If you love charm over elegance, profusion over minimalism, natural haphazardness over control and order, the chances are that you love the cottage garden style.
Planting will be exuberant, with self-seeding annuals and low-maintenance perennials packed in together and spilling over border edges. Climbers scramble over fences, garden gates and trees.
Historically, gardens for pleasure were the preserve of the wealthy. Cottage gardens were for the poorer levels of society and were purely functional. The first cottage gardens met the needs of early tenant farmers, by providing the vegetables, herbs and fruit which formed the mainstay of their diet.
Vegetables included garlic, onions, cabbages and beans. A fruit tree here and there offered shade, as well as its crops of...
Top marks to those easy-going plants which perform spectacularly and never ask for much in return. Here are some more of my favourite low maintenance plants.
1. Tiarella ‘Iron Butterfly’
A stunning, clump-forming perennial, with attractive foliage and sprays of delicate flowers. Tiny, starry, white flowers, opening from pink buds, are produced in late spring, sometimes followed by a second flush in summer. The gorgeous, deeply-lobed leaves are mid-green with maroon markings and provide useful ground cover in woodland conditions.
2. Rudbeckia fulgida var. sullivantii ‘Goldsturm’
A mass of golden, daisy-like flowerheads are carried on upright stems from late summer to mid-autumn. A superb, late-flowering perennial, the cheerful yellow rays surround prominent black-brown, cone-shaped discs.
Our garden has grown with us. Our youngest child was born within weeks of moving in and spent the first summer being pushed around an empty plot in her buggy. Heavy snowfall that winter meant that her brothers, bundled up in hats and scarves and huddled together on their toboggan, could be pulled up to the highest point of the garden before sailing back down again. Our newly-built house stood in its newly-laid-to-lawn garden, the blank walls bare and the fences freshly painted.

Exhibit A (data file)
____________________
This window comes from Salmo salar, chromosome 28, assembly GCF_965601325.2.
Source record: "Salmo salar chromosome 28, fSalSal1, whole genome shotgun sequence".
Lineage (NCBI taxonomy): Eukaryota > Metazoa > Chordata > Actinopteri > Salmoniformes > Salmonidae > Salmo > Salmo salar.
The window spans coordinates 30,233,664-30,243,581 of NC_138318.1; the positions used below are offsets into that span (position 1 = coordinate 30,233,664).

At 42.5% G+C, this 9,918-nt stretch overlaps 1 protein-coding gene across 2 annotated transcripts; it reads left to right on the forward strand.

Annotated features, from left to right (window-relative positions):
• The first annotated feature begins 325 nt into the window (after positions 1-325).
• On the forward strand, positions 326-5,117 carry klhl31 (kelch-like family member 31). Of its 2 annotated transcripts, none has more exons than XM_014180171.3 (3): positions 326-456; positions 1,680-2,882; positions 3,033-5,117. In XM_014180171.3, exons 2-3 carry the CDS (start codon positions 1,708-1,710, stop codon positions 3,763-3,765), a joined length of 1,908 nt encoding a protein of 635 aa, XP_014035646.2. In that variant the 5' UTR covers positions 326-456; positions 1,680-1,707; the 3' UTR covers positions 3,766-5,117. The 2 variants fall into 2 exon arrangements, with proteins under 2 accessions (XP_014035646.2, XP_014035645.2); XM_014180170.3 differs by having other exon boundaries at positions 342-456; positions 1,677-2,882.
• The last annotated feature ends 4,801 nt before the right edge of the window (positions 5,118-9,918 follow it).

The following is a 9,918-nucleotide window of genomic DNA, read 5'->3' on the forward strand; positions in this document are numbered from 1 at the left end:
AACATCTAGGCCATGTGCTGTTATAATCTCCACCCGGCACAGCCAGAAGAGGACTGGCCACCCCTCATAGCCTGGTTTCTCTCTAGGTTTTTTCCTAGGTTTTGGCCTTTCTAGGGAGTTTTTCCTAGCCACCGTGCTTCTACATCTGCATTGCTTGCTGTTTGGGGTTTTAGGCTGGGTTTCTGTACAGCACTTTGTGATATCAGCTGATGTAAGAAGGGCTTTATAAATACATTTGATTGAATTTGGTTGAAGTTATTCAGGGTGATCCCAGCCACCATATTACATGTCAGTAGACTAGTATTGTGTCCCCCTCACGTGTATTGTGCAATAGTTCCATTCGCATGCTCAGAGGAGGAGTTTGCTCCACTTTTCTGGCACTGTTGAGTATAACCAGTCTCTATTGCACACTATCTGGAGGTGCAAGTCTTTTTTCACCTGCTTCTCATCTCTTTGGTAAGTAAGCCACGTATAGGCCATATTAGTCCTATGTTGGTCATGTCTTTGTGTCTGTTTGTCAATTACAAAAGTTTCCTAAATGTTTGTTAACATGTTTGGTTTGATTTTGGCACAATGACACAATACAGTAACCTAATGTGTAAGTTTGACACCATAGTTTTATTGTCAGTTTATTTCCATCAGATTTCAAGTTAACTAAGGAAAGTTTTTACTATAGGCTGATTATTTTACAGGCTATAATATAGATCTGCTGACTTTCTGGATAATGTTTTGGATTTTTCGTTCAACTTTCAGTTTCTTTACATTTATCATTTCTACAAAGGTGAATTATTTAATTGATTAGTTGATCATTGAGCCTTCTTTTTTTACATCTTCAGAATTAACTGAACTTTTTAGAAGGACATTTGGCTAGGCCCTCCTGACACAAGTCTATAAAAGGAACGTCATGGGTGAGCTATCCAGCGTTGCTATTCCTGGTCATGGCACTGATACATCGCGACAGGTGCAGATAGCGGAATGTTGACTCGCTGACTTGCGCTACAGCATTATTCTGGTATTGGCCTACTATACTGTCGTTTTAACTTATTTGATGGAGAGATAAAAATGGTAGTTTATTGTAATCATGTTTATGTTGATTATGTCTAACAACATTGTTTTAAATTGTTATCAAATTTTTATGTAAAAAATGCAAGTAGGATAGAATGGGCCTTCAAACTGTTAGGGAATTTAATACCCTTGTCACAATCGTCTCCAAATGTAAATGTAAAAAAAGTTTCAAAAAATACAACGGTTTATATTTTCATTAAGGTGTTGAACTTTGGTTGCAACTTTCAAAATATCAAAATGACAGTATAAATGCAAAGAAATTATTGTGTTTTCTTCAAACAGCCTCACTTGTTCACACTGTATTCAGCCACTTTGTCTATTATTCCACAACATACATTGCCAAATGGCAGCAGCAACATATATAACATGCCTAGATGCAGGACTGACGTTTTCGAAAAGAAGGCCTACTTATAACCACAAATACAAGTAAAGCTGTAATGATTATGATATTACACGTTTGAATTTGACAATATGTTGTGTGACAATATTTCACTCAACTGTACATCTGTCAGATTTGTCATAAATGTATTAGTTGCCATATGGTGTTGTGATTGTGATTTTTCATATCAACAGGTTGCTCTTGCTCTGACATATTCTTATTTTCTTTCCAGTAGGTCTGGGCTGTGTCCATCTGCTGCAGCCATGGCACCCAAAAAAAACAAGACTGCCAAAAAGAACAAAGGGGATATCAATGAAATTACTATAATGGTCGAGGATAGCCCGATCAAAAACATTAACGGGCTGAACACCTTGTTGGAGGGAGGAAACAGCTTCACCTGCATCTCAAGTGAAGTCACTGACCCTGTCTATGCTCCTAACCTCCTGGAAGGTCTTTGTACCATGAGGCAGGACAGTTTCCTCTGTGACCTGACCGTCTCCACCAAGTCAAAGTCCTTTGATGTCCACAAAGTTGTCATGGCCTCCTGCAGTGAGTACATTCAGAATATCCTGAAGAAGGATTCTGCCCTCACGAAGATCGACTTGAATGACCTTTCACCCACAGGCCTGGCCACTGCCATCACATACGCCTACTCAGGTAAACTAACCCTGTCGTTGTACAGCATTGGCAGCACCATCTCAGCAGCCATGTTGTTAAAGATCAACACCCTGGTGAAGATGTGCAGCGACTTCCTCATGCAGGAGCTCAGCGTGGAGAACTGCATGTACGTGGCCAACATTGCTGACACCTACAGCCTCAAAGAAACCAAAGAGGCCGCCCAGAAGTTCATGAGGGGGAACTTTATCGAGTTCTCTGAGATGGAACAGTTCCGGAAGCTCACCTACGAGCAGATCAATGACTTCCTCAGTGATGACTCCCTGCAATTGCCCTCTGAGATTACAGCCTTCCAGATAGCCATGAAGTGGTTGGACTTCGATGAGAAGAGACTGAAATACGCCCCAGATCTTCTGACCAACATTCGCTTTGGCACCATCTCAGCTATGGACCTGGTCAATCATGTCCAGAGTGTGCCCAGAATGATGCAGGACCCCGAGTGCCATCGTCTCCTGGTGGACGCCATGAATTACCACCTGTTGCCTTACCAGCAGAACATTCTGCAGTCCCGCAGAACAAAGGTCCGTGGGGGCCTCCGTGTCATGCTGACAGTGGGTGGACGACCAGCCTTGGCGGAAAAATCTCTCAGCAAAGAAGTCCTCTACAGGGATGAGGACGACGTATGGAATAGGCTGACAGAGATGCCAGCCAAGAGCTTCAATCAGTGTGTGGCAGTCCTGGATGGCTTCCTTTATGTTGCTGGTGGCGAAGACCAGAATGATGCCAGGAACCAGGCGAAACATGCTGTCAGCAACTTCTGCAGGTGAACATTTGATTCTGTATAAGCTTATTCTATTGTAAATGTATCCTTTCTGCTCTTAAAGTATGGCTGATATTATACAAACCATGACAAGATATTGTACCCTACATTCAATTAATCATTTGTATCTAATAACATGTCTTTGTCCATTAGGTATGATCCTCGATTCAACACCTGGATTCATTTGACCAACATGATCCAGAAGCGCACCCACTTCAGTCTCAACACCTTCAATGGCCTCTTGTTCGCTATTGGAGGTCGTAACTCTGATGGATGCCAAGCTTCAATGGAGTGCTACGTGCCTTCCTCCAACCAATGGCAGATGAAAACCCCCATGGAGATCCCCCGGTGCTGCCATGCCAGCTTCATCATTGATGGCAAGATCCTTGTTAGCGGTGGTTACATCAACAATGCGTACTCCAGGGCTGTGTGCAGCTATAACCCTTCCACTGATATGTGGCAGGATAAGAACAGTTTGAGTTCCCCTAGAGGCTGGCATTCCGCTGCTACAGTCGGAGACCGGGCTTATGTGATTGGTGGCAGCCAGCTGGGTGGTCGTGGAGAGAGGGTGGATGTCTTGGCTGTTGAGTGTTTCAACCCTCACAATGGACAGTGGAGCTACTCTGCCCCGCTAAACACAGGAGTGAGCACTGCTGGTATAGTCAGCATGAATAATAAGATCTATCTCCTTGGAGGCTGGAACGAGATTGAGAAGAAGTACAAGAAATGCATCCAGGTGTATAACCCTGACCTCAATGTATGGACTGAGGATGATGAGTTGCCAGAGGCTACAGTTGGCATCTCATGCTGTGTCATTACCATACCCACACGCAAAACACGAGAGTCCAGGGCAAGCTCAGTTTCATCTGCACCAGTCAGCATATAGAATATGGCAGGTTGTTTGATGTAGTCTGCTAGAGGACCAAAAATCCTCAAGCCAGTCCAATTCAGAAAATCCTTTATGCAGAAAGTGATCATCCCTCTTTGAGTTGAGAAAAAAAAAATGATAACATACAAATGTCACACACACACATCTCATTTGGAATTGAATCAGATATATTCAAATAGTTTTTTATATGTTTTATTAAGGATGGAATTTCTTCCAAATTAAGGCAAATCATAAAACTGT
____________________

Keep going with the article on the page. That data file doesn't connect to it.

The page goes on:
With time, both house and garden settled in, became more lived-in and weathered, more distinctly ours. We dug out our first flower beds and filled skips with all the builders’ rubble which lurked beneath the layer of...
Come spring, I race out into the garden and pit my weeding fork against the clock. I start off with the flower bed nearest the back door and work my way round to the top of the garden… and then start all over again.
I could make life easier for myself and pave it all over, but I want to look out of my window and see colour, not concrete. Once bitten by the gardening bug, it’s hard to resist the temptation to dig up one more flower bed or squeeze in one more plant. But when family and working life means that the time you have for gardening is limited, it’s time to look at ways to make managing...
One of life’s great pleasures is taking a morning stroll to admire the day-to-day changes in our patch of Eden. Soft, downy buds appearing on the Magnolia stellata – more numerous with each passing year, the bronzy, unfurling fronds of woodland-loving ferns, the exquisite scent of summer roses, evoking memories of crushing petals to make ‘perfume’ as a child in my grandfather’s garden.
But there is something even more special in observing others sharing our garden with us. Counting the different varieties of butterfly on the dancing clusters of lavender-pink Verbena bonariensis. The low buzz as you pass the lavender border. A thrush, driven by freezing temperatures, squeezing on to the bird table to enjoy its lunch.
Different garden styles evoke different feelings and emotions. While you may appreciate or even admire many gardens you visit or see photographs of, they will not necessarily be the blueprint you want to follow for your own garden borders. But if you’re planning to spend some time changing your garden either piecemeal or in one fell swoop, it’s useful to think about the atmosphere you would like to create in your own garden. It’s a personal thing – reflecting your own taste and individuality.
What’s your style?
Read through the style guides below. One or more of these will instinctively feel right for you – summing up how you feel about your garden (or the garden you are planning to create)....